In Port Norris Express Co., Inc. v. ICC. 687 F.2d 803, slip op. at 15 (3d Cir. 1982) (Port Norris v. ICC I), we called attention to the essential role that a clear articulation of the ICC's findings and rationale occupies in the decisionmaking process.

Port Norris Express Co., Inc. (Port Norris), a competing carrier protesting the grant of authority to Allied, concedes that the initial determination of the ICC Review Board No. 2 was correct insofar as it found sufficient evidence of a public demand or need for limited or "radial" authority. "Radial" authority, also known as "facilities" authority, would have permitted Allied to haul bulk commodities, in a six-state area, to or from the facilities of the four shippers that supported Allied's application; thus, only where a facility of a supporting shipper was an origination or destination point would Allied have been allowed to provide interstate service. In granting Allied's administrative appeal from the restricted authority that the Review Board had awarded, the Appellate Division removed the "facilities" restrictions on Allied and awarded "non-radial" (also known as "irregular route") authority to Allied. That is, Allied was authorized by the Appellate Division to haul traffic between any two points in the six-state area, whether or not the two points constituted originations or destinations of the four shippers.

I cannot agree, however, that the Appellate Division's rationale for awarding the expansive "non-radial" rather than the more narrow "radial" authority "may reasonably be discerned," as Bowman requires. The Review Board, after canvassing the evidence in considerable detail, provided a plausible explanation of its decision to grant only "radial" authority:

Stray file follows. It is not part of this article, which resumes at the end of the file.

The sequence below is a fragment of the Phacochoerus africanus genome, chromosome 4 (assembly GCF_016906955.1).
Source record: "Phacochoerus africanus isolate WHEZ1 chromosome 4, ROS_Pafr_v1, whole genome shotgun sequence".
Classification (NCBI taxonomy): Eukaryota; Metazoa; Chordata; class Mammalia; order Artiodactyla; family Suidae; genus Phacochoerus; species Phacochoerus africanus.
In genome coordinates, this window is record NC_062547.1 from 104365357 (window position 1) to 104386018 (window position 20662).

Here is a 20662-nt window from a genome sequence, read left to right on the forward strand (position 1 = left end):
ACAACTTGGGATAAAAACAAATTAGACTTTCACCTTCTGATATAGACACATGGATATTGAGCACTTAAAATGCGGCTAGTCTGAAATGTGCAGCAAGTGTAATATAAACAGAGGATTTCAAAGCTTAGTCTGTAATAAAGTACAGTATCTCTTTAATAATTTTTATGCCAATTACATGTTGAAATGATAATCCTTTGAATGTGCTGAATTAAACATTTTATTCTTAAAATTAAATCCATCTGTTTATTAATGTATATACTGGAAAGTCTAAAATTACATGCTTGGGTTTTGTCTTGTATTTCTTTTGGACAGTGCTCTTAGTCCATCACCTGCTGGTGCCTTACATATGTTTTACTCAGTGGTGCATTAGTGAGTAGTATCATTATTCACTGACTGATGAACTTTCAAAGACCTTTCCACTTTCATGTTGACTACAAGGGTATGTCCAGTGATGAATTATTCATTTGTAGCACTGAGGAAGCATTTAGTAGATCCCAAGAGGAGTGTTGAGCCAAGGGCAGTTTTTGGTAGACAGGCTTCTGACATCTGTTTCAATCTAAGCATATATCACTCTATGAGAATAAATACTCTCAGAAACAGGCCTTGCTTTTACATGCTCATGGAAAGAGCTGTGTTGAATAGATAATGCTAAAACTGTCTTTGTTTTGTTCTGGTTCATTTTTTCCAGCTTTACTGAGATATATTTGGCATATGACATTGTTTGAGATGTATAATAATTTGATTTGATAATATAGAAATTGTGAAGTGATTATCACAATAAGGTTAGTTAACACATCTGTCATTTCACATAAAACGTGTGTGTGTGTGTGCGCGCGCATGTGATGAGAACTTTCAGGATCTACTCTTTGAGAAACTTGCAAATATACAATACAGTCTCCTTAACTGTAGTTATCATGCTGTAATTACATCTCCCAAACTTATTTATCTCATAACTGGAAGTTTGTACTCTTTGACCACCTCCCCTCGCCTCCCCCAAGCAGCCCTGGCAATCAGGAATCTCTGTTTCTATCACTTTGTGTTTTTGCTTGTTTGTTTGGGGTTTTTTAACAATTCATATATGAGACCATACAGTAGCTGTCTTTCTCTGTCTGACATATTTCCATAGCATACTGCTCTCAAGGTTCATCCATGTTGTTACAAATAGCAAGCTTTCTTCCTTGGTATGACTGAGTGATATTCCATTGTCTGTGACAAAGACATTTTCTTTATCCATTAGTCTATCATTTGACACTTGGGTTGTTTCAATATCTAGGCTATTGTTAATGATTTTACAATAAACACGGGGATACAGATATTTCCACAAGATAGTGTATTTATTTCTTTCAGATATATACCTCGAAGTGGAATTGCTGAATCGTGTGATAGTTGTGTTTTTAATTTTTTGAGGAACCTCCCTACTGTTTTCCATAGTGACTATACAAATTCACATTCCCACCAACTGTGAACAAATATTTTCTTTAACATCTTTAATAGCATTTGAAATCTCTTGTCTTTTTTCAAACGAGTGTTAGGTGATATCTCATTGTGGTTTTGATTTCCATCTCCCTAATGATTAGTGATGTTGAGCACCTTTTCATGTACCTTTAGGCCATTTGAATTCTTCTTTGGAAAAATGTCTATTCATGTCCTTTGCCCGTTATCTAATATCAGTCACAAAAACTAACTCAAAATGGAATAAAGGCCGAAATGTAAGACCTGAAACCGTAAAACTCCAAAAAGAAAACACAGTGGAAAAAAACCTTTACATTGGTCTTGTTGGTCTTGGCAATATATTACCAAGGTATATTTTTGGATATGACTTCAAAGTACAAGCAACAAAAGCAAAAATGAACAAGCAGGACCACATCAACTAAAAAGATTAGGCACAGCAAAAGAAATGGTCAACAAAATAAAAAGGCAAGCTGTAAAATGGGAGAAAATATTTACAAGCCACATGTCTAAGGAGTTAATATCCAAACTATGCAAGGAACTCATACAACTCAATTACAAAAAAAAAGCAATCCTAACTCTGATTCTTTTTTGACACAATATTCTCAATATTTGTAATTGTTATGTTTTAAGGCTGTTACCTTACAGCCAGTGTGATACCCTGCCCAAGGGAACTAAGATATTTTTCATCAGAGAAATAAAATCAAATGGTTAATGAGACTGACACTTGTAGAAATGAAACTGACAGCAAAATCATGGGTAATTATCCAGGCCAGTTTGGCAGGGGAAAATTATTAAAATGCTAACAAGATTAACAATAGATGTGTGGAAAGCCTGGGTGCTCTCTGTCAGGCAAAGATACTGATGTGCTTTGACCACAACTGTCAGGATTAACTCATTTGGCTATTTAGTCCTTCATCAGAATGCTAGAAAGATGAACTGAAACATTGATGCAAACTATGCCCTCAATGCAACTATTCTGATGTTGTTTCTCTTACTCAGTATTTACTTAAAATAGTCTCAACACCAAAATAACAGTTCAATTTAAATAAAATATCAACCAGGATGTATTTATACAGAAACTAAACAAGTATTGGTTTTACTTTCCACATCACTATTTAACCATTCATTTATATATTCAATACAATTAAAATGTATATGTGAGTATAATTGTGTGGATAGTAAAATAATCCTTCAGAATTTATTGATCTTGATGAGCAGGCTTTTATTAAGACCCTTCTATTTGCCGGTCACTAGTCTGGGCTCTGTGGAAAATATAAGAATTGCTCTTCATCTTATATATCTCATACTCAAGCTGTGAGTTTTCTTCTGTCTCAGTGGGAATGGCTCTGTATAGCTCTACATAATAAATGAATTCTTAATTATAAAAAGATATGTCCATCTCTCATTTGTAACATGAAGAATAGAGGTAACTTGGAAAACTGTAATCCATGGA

The supporting firms are all large concerns with commodities to tender for transportation. Unfortunately, we cannot identify the extent of the public need for such transportation because neither the applicant nor the supporting firms has listed any actual, future, or representative origins or destinations between which traffic will or may be transported, nor have they attempted to describe, even in general terms, the geographical movement of the traffic. They have not even given the locations of the supporting firms' facilities or of any present or prospective customers. In these circumstances, we cannot conclude that the evidence submitted in support establishes a threshold case for the non-radial authority sought. Nevertheless, bearing in mind that the supporting firms do have traffic, we believe that some authorization is warranted and that the service described in the appendix [i.e., radial service] will serve a useful public purpose, responsive to a public demand or need. Cf., No. MC-119741 (Sub.-No. 281) F, Greenfield Transport Company, Inc., Extension -- 39 States (not printed), decided May 4, 1981. This is applicant's initial application for operating authority and it has presented no other evidence directed to elements of the national transportation policy enunciated at 49 U.S.C. 10101(a)(7) from which we might conclude that the operation as proposed would promote competitive and efficient transportation service designed to meet one or more of the enunciated policies.

Appendix at 59.

In contradistinction, the Appellate Division, reversing the Review Board on this point, merely entered the following cryptic, as well as conclusory, statement: